Don't dismiss Joe's first homebuyer plan - it may be super
TREASURER Joe Hockey has raised the idea of allowing first home buyers to take money out of their superannuation to help buy a property.
He says Australians need to think very differently about the role of super in future as the population ages.
While the idea has been slammed by Labor, the Grattan Institute and the superannuation industry, there may be some merit in it, according to local commentators.
"Most Australians have made most of their money from property," Christopher Schnelle, of In Your Interest Financial Planning said.
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"On the other hand it is my understanding that more Australians have gone bankrupt from property than from any other investment.
"Intrinsically, there may be nothing wrong with Joe Hockey's proposal.
"A lot depends on the amount people can use."
Mr Schnelle said it would allow more people to buy their first home "and that can be a very good thing".
"It could mean that many of those who currently have to take out high-interest mortgages will be able to take out lower interest mortgages," he said.
"I would probably draw the line at not allowing super to be used together with a high interest mortgage or, possibly, not allowing super to be combined with a loan for which mortgage insurance has to be taken out.
"If you go into the details there is a lot of scope for abuse which would need to be dealt with."
Plan would be good for market - not necessarily for homebuyers: Agent
Elders Ballina managing director Natalie Leslie said Mr Hockey's plan would be great for the market.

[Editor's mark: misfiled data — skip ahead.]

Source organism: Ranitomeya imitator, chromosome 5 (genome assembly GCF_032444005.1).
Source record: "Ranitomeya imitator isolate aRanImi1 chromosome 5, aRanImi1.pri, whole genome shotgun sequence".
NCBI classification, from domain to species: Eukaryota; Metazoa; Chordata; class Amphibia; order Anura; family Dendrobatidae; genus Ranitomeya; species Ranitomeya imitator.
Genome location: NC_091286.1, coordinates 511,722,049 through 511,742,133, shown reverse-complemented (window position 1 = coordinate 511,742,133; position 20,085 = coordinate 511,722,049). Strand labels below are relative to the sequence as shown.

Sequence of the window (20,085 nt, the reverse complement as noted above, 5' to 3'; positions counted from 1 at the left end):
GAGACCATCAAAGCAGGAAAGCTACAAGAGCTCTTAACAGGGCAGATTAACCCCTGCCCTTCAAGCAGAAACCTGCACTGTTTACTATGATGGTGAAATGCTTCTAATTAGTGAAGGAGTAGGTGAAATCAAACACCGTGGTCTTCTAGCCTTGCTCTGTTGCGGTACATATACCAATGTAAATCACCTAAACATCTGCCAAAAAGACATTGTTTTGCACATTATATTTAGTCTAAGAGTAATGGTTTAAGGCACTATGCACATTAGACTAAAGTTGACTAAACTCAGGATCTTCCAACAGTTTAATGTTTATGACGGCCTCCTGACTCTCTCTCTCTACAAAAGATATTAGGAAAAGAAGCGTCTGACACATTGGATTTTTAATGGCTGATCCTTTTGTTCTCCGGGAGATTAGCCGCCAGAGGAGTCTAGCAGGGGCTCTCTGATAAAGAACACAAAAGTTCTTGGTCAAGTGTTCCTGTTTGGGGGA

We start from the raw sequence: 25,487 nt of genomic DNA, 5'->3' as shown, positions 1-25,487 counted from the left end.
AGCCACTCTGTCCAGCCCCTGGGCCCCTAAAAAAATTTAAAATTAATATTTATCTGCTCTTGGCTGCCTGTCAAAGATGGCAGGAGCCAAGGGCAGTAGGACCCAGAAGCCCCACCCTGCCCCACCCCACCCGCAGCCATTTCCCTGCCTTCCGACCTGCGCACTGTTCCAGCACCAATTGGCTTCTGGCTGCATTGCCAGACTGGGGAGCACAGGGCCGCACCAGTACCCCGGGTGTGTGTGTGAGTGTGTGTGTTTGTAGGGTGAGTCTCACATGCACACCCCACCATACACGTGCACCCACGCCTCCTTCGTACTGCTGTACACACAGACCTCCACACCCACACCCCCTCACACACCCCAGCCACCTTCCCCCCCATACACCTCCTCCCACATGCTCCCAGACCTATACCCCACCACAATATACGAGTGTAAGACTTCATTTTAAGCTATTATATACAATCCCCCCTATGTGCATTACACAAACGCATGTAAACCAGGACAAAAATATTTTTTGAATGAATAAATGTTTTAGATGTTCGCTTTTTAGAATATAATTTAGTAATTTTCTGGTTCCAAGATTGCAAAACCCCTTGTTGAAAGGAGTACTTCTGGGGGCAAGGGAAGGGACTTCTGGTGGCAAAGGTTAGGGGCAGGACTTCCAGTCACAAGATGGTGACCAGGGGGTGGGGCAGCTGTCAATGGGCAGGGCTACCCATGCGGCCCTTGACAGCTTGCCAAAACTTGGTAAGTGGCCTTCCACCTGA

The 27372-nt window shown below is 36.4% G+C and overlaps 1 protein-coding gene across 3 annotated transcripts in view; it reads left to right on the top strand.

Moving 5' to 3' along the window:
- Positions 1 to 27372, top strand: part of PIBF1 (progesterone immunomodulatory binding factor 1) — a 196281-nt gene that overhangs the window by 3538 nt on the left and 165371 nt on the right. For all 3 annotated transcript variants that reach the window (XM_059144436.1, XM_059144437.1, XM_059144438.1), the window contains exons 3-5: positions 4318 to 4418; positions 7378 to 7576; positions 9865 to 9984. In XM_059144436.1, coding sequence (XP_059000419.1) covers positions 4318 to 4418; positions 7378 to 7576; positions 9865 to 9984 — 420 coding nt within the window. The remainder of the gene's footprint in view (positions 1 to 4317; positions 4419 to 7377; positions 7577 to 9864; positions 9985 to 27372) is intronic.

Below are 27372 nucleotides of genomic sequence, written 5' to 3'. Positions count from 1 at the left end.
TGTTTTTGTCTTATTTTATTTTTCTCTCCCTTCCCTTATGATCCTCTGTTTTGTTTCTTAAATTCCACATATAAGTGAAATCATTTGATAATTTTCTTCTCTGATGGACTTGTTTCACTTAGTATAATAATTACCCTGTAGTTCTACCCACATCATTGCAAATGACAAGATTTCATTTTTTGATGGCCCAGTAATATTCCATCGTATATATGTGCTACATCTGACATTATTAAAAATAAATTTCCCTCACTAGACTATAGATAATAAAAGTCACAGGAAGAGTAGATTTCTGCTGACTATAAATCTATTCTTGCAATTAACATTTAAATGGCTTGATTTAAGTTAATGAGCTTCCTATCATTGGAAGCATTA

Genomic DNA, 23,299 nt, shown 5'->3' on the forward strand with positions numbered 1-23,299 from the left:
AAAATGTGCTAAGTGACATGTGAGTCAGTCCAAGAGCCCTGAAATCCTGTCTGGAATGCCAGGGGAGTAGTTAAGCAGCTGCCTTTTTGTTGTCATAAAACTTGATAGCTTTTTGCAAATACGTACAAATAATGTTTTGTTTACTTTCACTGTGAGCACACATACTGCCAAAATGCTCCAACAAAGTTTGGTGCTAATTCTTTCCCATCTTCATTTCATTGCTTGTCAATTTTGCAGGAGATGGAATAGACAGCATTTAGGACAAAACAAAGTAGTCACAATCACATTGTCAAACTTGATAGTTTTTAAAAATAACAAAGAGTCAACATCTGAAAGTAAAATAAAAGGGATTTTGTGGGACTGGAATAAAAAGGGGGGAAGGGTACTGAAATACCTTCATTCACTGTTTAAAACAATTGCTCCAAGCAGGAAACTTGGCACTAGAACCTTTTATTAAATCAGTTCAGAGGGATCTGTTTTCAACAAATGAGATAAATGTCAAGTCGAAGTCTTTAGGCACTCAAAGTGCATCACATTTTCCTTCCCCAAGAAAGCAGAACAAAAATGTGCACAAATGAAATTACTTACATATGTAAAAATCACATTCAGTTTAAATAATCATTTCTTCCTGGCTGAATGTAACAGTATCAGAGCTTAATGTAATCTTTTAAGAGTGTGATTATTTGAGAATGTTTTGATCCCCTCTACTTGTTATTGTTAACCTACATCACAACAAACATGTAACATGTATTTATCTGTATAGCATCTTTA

"But I do think there would need to be a limit on how much superannuation could be used," she said.
"I worry about what it's going to do for some people when they retire."
Ms Leslie said there might be other ways for first home buyers to get into the market.
"I am a big advocate of using your parent's home equity," she said. "You still have to pay it back - your parents are in effect, guarantors."
She said while a lot of young people also left home early, staying home for another few years and saving a home deposit was also worth considering.
John Daley from the Grattan Institute has said that Mr Hockey's idea would only push up the price of houses while Shadow Treasurer Chris Bowen also criticised the idea, saying it was something Finance Minister Mathias Cormann had previously ruled out.
Bangalow real estate agent Brett McDonald, the principal of Housshop questioned whether first homebuyers would have accumulated enough super to make a difference.
"When the first home buyers grant was scaled back, that part of the market dried up and first home buyers have been effectively locked out, for the most part, for years," Mr McDonald said.
"It's well documented that the buying group predominantly putting pressure on property prices is investors. But without first home buyers in the game, it's a one-sided match.
"Finally, the question that bothers me most, with the entry point for a home in many areas around $400-500,000, and banks reluctant to lend over 80% in many cases, the deposit would need to be $80-$100,000.
"Please show me a young person starting out in the world with this kind of cash in their super."